If taking a trip through the galaxy sounds like a great way to get away from it all right now, you’re probably not alone. And while you can’t just hop on a rocket, you certainly can stay tuned to what’s happening in the galaxy through groups like the SETI Institute. Originally a two-person project intended to test the probabilities of alien civilizations, SETI has grown to encompass numerous scientists all focused on searching for and understanding life beyond Earth. Part of SETI’s mission includes education and sharing popular science with the public—something SETI’s Dr. Simon Steel, Senior Director of Education and STEM Programs, knows well.
If you haven’t caught Dr. Steel’s YouTube tour of the Milky Way galaxy, you should make time for the hour-long ride—it features solid commentary and fantastic photo images. We chatted with Dr. Steel about his love of astronomy, what SETI’s up to right now, and more.
RECURSOR: How did you become interested in science, especially astronomy?
SIMON STEEL: I grew up in a time when space exploration was everywhere—the Apollo Moon landings, Star Trek and Doctor Who on TV. I remember craving a poster of the Solar System on my elementary classroom wall (at the end of the school year, unclaimed, my teacher gave it to the space geek and it went up in my bedroom!)
I also remember very clearly when my father took me to see 2001: A Space Odyssey at the cinema. I was eight! Maybe he hadn’t read the reviews, or maybe he had a plan…
What led you to become a part of SETI?
Not sure if I can credit this to Carl Sagan or Doctor Who, but I’ve always had a fascination with aliens and alien civilizations. I probably shouldn’t admit it, but I blew a school prize gift certificate on a book called UFOs from Inside the Earth. Even at my young age I could tell it was flawed, to put it mildly.
I went into astronomy, where galaxies and quasars captured my imagination, but a job opening at the SETI Institute was irresistible.
Your recent “tour of the Milky Way” YouTube event was so cool. What was the inspiration for doing it?
The concept of distance, size and scale is one of the most difficult ideas in astronomy to wrap your mind around. Most people can mentally navigate the solar system, even if its scale is difficult to fathom, but a galactic perspective is rarely taught. I wanted to give people a sense of the truly amazing scale of a galaxy, and our place and part in it. It may make you feel small, but we are all a part of something amazingly huge!
The photos shared during your YouTube event were fantastic. Where they were sourced from?
I tried as much as possible to use actual images rather than artist renderings, and most of the images are sourced from NASA. I especially love the image of Jupiter and its moon Io, which were taken by the New Horizons spacecraft during a gravity assist on its way to Pluto. It seemed fitting that, like us, New Horizons was just a tourist passing by the Jovian system and grabbing a snapshot!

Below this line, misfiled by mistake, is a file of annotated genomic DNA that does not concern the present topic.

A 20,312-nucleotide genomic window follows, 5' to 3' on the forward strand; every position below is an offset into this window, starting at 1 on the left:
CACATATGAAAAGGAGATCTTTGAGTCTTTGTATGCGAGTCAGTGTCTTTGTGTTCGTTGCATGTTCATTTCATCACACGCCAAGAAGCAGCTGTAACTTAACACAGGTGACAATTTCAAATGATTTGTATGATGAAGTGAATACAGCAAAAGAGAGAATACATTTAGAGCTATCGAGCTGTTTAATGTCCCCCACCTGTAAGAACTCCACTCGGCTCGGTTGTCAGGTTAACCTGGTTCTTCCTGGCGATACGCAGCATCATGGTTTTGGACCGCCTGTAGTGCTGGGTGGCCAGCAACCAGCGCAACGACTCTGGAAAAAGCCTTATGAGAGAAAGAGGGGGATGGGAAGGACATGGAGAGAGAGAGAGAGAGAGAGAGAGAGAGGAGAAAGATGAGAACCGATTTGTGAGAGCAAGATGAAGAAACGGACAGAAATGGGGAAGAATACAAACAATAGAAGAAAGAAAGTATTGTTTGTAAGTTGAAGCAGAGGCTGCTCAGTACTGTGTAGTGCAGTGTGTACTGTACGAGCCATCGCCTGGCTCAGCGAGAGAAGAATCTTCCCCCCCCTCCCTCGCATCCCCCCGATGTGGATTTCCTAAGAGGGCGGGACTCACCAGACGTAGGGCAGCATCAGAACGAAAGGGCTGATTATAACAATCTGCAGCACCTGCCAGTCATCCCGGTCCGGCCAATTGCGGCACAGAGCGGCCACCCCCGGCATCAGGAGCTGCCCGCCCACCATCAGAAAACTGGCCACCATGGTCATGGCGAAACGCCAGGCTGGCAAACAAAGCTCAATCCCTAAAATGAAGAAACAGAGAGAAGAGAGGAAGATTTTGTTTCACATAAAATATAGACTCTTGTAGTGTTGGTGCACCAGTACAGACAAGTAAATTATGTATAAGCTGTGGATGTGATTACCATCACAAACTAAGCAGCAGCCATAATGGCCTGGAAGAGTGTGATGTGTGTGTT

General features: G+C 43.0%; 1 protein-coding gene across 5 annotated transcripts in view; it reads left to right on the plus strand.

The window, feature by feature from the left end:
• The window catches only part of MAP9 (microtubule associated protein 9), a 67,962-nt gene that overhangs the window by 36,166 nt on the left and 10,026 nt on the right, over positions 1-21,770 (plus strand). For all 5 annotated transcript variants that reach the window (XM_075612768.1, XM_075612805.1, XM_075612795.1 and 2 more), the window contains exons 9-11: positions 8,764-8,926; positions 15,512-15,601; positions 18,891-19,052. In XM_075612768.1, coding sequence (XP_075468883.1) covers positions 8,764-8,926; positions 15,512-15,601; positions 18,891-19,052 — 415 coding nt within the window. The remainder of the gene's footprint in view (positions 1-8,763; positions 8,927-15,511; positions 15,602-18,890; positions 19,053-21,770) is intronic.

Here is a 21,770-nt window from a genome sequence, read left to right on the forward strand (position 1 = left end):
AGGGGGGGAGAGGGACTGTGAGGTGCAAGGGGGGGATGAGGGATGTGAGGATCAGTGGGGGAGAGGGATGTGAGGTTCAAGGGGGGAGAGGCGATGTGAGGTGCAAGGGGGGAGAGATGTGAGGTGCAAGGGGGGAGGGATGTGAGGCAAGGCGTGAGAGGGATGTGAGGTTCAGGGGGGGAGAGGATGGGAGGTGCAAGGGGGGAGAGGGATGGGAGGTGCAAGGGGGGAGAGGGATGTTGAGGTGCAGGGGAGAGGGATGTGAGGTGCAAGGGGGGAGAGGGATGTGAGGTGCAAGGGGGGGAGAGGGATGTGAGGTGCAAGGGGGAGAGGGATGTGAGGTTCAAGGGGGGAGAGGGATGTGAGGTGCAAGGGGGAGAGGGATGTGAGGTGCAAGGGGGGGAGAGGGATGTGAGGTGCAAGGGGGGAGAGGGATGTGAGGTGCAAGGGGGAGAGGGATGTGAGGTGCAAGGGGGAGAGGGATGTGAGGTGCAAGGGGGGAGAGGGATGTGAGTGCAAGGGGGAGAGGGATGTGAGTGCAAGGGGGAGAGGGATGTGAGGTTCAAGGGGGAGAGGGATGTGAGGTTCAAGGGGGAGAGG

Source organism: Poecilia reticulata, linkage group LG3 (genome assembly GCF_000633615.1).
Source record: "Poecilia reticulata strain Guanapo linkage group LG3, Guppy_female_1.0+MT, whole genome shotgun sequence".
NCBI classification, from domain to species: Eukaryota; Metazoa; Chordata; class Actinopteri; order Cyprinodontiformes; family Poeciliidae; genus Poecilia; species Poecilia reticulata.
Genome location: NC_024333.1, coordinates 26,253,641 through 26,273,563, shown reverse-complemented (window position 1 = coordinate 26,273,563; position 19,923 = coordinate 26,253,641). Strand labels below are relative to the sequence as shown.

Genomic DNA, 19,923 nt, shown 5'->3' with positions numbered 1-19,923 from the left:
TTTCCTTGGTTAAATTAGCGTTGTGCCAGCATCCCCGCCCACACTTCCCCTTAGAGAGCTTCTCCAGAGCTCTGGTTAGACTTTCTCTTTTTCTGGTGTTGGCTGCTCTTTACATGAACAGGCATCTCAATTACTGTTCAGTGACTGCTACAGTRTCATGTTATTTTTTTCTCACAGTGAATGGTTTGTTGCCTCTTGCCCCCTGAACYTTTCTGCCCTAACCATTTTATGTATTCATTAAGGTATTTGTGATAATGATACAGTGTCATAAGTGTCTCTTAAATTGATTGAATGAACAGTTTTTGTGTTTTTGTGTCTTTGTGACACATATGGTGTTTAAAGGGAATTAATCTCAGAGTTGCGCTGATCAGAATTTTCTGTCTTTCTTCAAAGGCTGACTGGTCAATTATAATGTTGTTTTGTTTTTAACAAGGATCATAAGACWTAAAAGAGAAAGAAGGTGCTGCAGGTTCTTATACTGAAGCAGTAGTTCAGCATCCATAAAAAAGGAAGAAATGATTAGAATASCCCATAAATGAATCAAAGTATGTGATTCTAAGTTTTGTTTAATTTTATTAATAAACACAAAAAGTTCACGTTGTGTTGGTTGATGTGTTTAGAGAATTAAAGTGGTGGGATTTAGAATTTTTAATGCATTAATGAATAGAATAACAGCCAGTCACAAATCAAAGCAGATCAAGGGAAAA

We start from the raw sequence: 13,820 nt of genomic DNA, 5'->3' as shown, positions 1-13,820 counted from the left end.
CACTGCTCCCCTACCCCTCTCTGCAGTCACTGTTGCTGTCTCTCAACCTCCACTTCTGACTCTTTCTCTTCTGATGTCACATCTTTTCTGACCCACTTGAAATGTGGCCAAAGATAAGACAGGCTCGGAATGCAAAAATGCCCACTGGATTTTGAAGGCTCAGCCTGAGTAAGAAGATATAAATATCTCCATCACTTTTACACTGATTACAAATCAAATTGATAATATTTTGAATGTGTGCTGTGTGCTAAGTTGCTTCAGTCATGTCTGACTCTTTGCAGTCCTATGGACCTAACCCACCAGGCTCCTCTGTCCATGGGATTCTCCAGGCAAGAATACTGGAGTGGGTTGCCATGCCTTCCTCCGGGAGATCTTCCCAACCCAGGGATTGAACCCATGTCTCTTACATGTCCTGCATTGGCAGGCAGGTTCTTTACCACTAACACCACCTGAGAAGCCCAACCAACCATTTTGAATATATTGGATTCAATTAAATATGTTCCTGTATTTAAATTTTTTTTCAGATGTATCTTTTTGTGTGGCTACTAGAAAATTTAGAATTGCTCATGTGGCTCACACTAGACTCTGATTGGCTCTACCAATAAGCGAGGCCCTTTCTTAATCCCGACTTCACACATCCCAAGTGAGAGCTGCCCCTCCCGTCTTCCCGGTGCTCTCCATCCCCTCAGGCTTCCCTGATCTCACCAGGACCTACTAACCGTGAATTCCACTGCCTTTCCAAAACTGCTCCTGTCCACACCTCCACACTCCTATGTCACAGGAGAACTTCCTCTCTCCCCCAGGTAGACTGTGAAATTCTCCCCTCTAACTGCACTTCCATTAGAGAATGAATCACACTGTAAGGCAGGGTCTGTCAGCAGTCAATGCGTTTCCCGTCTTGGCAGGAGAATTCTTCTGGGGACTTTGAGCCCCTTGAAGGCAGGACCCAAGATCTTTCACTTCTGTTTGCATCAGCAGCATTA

To maintain the fantasy of a voyage, I tried not to say “and this image, taken by the Hubble Space Telescope…” — which meant that the images did not get the real time credit they were due. I also wanted to give a flavor of the diversity of objects that make up our galaxy, and tried to introduce a story in time as well as in space.
For example, we passed by a star forming region (the Trifid nebula), followed by a star cluster (Westerlund 1) and then the end point of stellar evolution, a black hole (Cygnus X-1). Actual astronomical images are not always available, so giving the impression of visiting the celestial objects needs a combination of art and science.
The lovely dance of Cygnus X-1 and its companion star is an animation created by NASA’s Chandra X-Ray telescope team. Through an actual telescope, this whole system is a point source in the sky, smaller than one pixel.
The animated swarm of stars around the center of SGR A*, the supermassive black hole at the center of the galaxy, was produced by Dr. Andrea Ghez using observational data from the 10m Keck telescopes in Hawaii. Although actual image data is available, the animation in time reveals beautifully the existence of the invisible black hole.
Exoplanet images, especially of their surfaces, are still highly speculative, so our final stop at Proxima Cen b owes much to the creativity of the artist, even if guided by the science!
Are there any surprising facts about our galaxy that the average person may not be aware of?
I think the sheer scale of the Milky Way is something that blows you away. Numbers like 300 billion stars, a million black holes—small ones, with one big one at the center!. The fact that it takes 220 million years to make one rotation, so one galactic year is way longer than the era of the dinosaurs.
And with so many stars, there are estimated to be 22 billion stars that are just like our Sun (Type G for those who are interested). That’s three Suns (roughly) for every human on Earth, and it’s almost certain that every one of these stars has planets. The Milky Way is a star factory, and by extension a maker of planets, and a maker of life.
How unique (or not unique) is our galaxy in terms of what we know about the rest of the universe and other galaxies?
Our galaxy is not unique. Spiral galaxies make up a large proportion of galaxies in our universe—the other types being elliptical galaxies, which are big balls of old stars, and irregular galaxies, which are a mess of stars usually due to a collision with another galaxy.